This album is not a big departure from the debut, but it's very good nonetheless. It's only a little shorter, but it feels lighter and less dense. I really like Fursy's songwriting and style, so I don't really mind more songs in the same vein as those on the debut, and I think it's too early to criticize the band for lack of evolution, but regardless this album has received a very luke-warm reception. The material here is very well written and thought provoking. There is a gorgeous reprise in this album. Some albums utilize this so well it elevates the enjoyment and memorability of the album considerably, examples being The Beatles' Abbey Road, Arcade Fire's The Suburbs, and Baroness have nearly perfected it (especially with Blue Record), and with the intro to the album, "Linceul d'Hiver,"and "Les Regrets," Les Discrets write a tune that's definitely worth remembering and definitely worth repeating, and the second time around it leads into an explosive climax. The atmosphere of this record ranges from bright and hopeful to bleak and disconcerting, but overall Les Discrets focus on making warm, enveloping music that concentrates on creating beauty more than anything else. The album ends very strongly - the last four songs are all gorgeous. And the last song is an acoustic version "L'Echappee," which was on one of their splits some time ago. Gorgeous, gorgeous, gorgeous.

HIGHLIGHTS: "Le Mouvement Perpétuel," "Ariettes oubliées I : Je devine à travers un murmure...," "Les Regrets"

#7 OM - Adviatic Songs

Adviatic Songs more or less picks up where God is Good left off. This is truly inspirational music. OM is another one of the Giant Squid's or Bloodiest's or SORNE's of the world... the music is just so different it's hard to put into words. Those familiar with OM know their music is classified as "Middle Eastern psychedelic doom metal," or something like that. It's similar in structure to "Tibetan and Byzantine chant," as Wikipedia points out (I'm not familiar with those genres of music so I can't confirm, but it sounds correct enough). "Om" is the Hindi symbol known for the natural vibration of the universe. OM is a very religious inspired band. They've written music that touches on religious and spiritual themes from Islam, Buddhism, Christianity, and Judaism, and in the past they've explored the similarities between these religions. And here we have a picture of John the Baptist himself on the cover of the album - an important figure in many different faiths, especially Christianity - so it seems OM is still using interwoven themes, and on this record they seem to be predominantly Christian and Islamic. The lyrics... I'm going to try to dissect some of them (and the song titles), but they're so oblique they're borderline incomprehensible, kind of like Saturnalia Temple's lyrics except with religious connotations instead of occultist. My guess is as good as yours though, so…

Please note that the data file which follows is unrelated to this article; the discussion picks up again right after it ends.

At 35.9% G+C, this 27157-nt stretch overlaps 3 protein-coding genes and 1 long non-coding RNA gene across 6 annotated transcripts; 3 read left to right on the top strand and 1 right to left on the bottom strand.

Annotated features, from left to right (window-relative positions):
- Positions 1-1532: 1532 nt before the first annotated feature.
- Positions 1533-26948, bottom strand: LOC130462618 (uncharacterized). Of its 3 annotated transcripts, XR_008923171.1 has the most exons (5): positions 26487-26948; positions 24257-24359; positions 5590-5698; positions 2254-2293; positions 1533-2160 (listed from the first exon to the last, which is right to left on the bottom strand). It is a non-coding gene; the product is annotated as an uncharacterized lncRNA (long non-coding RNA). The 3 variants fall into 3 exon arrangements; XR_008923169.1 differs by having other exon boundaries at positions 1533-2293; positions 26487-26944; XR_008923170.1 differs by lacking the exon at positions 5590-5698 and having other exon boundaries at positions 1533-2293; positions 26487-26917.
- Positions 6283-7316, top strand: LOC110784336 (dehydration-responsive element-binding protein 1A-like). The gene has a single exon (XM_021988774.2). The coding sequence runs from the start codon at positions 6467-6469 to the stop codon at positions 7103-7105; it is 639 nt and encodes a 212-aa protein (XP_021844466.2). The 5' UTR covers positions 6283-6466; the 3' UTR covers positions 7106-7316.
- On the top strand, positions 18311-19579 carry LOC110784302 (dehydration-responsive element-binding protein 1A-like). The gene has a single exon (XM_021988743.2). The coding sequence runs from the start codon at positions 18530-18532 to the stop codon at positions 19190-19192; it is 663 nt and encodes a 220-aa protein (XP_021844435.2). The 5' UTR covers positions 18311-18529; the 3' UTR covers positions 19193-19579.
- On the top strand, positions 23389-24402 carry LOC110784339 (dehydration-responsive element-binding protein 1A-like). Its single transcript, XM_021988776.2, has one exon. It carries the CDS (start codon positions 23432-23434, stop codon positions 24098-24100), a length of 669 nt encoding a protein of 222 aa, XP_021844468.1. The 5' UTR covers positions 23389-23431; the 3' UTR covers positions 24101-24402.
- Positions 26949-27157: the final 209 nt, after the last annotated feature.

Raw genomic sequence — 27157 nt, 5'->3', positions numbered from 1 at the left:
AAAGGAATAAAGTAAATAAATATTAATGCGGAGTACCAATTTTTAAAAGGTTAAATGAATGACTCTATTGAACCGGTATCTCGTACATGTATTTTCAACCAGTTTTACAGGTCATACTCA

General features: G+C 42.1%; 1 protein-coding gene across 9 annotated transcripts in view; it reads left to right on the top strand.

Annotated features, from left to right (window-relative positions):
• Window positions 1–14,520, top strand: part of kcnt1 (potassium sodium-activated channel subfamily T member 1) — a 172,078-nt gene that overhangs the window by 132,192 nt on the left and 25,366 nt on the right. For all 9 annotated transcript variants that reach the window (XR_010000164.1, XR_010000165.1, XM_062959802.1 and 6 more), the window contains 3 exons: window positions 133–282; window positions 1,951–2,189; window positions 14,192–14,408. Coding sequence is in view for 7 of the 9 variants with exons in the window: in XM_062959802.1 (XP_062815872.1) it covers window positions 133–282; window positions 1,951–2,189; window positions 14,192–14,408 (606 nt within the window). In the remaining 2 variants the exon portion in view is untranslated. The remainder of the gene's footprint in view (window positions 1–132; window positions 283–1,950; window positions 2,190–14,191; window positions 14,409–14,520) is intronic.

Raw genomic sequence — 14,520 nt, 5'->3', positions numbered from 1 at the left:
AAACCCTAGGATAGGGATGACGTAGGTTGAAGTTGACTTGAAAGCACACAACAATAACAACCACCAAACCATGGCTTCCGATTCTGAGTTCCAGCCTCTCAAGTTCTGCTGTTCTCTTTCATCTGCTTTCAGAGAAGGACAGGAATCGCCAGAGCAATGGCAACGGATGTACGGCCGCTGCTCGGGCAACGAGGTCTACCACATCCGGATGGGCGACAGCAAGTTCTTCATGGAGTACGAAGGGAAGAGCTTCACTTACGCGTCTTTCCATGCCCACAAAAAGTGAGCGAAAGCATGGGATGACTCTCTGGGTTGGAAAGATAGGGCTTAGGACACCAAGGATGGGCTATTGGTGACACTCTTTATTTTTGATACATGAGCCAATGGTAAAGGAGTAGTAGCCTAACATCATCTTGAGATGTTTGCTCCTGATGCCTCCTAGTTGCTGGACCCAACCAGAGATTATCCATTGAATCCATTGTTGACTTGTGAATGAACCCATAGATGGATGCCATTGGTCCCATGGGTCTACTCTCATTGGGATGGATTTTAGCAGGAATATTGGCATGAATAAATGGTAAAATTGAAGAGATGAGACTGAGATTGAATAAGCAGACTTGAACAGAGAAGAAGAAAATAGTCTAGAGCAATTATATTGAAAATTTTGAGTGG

"Addis" is in Hindi, and not even in Sanskrit, but in the Pinyin equivalent of Sanskrit (I don't know what the name is for it in Hindi), so we'll skip over this track. I'll just say it opens with clean female chanting and we start to hear Indian tabla drums.

"State of Non-Return" seems to start at the beginning with Adam & Eve's expulsion from Eden which represents the start of man’s journey outside utopia and his induction into knowledge:
Light trickles through the adjunct worlds, the soul galleon prevails
Liberates in wisdom, to complete state of negation
The five roads subsumed by grace emancipates from dream

"Gethsemane" is the name of the garden in Jerusalem which is said in the gospels to be where Jesus and all his disciples (except Judas) spent their final hours before the Crucifixion. It was here where Jesus sweated drops of blood, and came to terms with his fate in conversation with God:
Nocodemus awaits in vigil weeping
The Arahat rising and the healing ghost descends
Lamentations cease enter rarefied light prevails

Nicodemus being the pharisee that showed favor to Jesus. I'm unsure of the total lyrical relevance to the song title, but Lamentations cease enter rarefied light prevails seems to represent the lifting of anguish off the shoulders of Jesus by God. Jesus did after all pray to God to spare him of the suffering.